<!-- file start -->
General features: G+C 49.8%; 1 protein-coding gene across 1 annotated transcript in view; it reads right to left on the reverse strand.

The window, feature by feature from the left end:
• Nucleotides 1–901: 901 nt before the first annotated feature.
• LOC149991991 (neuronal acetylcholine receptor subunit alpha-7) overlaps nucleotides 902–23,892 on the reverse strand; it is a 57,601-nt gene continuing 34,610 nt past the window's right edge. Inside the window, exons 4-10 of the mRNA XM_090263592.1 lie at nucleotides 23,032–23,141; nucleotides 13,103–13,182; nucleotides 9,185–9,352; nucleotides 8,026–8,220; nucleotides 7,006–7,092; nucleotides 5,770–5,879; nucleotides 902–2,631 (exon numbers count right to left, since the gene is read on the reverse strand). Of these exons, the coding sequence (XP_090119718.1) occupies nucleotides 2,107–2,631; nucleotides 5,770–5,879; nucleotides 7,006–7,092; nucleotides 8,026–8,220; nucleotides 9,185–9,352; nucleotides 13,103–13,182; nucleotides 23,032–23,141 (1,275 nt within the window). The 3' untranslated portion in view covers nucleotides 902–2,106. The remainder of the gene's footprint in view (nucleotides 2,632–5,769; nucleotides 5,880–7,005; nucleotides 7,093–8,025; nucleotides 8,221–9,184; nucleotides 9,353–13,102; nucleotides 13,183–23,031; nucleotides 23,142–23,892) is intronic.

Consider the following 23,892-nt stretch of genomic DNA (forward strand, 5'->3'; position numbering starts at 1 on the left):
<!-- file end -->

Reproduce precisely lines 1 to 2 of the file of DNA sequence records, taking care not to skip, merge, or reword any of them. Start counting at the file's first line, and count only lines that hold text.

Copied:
General features: G+C 49.8%; 1 protein-coding gene across 1 annotated transcript in view; it reads right to left on the reverse strand.

The window, feature by feature from the left end: